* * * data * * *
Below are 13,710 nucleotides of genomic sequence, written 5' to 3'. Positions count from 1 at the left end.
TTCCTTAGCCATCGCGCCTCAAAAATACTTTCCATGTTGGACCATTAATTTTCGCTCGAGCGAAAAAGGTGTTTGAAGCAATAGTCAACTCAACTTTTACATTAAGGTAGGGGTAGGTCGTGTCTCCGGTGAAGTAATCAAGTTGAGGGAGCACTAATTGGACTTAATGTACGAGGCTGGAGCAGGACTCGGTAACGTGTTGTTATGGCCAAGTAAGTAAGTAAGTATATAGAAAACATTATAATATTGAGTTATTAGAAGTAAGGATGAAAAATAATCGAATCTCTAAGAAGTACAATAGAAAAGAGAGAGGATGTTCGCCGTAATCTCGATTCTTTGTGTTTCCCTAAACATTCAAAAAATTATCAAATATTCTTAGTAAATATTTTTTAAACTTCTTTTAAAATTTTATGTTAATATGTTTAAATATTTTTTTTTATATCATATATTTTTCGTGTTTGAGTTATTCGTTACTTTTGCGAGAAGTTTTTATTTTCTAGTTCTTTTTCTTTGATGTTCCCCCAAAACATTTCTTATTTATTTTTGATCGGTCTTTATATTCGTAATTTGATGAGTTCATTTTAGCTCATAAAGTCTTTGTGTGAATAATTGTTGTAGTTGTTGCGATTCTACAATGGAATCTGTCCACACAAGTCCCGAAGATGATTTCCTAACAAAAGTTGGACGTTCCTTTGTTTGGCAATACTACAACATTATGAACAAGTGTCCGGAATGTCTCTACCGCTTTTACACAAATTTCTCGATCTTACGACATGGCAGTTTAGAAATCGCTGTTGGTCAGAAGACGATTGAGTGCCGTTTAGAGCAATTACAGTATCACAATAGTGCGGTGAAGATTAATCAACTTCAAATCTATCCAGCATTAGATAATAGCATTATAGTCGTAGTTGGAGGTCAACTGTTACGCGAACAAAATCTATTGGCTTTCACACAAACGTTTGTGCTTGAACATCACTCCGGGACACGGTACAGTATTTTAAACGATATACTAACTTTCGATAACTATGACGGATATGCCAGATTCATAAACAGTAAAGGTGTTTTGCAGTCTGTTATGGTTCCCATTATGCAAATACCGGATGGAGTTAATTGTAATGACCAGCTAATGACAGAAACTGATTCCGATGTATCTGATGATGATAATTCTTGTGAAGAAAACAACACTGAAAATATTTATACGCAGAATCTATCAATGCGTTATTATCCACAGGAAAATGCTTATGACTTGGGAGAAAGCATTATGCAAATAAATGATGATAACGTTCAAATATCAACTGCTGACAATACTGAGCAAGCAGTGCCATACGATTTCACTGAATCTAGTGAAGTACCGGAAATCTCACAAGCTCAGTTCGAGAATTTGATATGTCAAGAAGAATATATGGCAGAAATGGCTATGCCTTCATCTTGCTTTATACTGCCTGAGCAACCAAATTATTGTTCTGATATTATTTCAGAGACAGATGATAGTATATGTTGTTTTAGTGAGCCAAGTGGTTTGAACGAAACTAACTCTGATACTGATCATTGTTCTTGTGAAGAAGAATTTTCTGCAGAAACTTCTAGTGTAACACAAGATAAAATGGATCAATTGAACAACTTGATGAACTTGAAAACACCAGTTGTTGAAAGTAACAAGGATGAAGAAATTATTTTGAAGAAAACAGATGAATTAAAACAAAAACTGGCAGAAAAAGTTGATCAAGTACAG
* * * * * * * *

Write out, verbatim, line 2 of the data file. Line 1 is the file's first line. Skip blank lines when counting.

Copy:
TTCCTTAGCCATCGCGCCTCAAAAATACTTTCCATGTTGGACCATTAATTTTCGCTCGAGCGAAAAAGGTGTTTGAAGCAATAGTCAACTCAACTTTTACATTAAGGTAGGGGTAGGTCGTGTCTCCGGTGAAGTAATCAAGTTGAGGGAGCACTAATTGGACTTAATGTACGAGGCTGGAGCAGGACTCGGTAACGTGTTGTTATGGCCAAGTAAGTAAGTAAGTATATAGAAAACATTATAATATTGAGTTATTAGAAGTAAGGATGAAAAATAATCGAATCTCTAAGAAGTACAATAGAAAAGAGAGAGGATGTTCGCCGTAATCTCGATTCTTTGTGTTTCCCTAAACATTCAAAAAATTATCAAATATTCTTAGTAAATATTTTTTAAACTTCTTTTAAAATTTTATGTTAATATGTTTAAATATTTTTTTTTATATCATATATTTTTCGTGTTTGAGTTATTCGTTACTTTTGCGAGAAGTTTTTATTTTCTAGTTCTTTTTCTTTGATGTTCCCCCAAAACATTTCTTATTTATTTTTGATCGGTCTTTATATTCGTAATTTGATGAGTTCATTTTAGCTCATAAAGTCTTTGTGTGAATAATTGTTGTAGTTGTTGCGATTCTACAATGGAATCTGTCCACACAAGTCCCGAAGATGATTTCCTAACAAAAGTTGGACGTTCCTTTGTTTGGCAATACTACAACATTATGAACAAGTGTCCGGAATGTCTCTACCGCTTTTACACAAATTTCTCGATCTTACGACATGGCAGTTTAGAAATCGCTGTTGGTCAGAAGACGATTGAGTGCCGTTTAGAGCAATTACAGTATCACAATAGTGCGGTGAAGATTAATCAACTTCAAATCTATCCAGCATTAGATAATAGCATTATAGTCGTAGTTGGAGGTCAACTGTTACGCGAACAAAATCTATTGGCTTTCACACAAACGTTTGTGCTTGAACATCACTCCGGGACACGGTACAGTATTTTAAACGATATACTAACTTTCGATAACTATGACGGATATGCCAGATTCATAAACAGTAAAGGTGTTTTGCAGTCTGTTATGGTTCCCATTATGCAAATACCGGATGGAGTTAATTGTAATGACCAGCTAATGACAGAAACTGATTCCGATGTATCTGATGATGATAATTCTTGTGAAGAAAACAACACTGAAAATATTTATACGCAGAATCTATCAATGCGTTATTATCCACAGGAAAATGCTTATGACTTGGGAGAAAGCATTATGCAAATAAATGATGATAACGTTCAAATATCAACTGCTGACAATACTGAGCAAGCAGTGCCATACGATTTCACTGAATCTAGTGAAGTACCGGAAATCTCACAAGCTCAGTTCGAGAATTTGATATGTCAAGAAGAATATATGGCAGAAATGGCTATGCCTTCATCTTGCTTTATACTGCCTGAGCAACCAAATTATTGTTCTGATATTATTTCAGAGACAGATGATAGTATATGTTGTTTTAGTGAGCCAAGTGGTTTGAACGAAACTAACTCTGATACTGATCATTGTTCTTGTGAAGAAGAATTTTCTGCAGAAACTTCTAGTGTAACACAAGATAAAATGGATCAATTGAACAACTTGATGAACTTGAAAACACCAGTTGTTGAAAGTAACAAGGATGAAGAAATTATTTTGAAGAAAACAGATGAATTAAAACAAAAACTGGCAGAAAAAGTTGATCAAGTACAG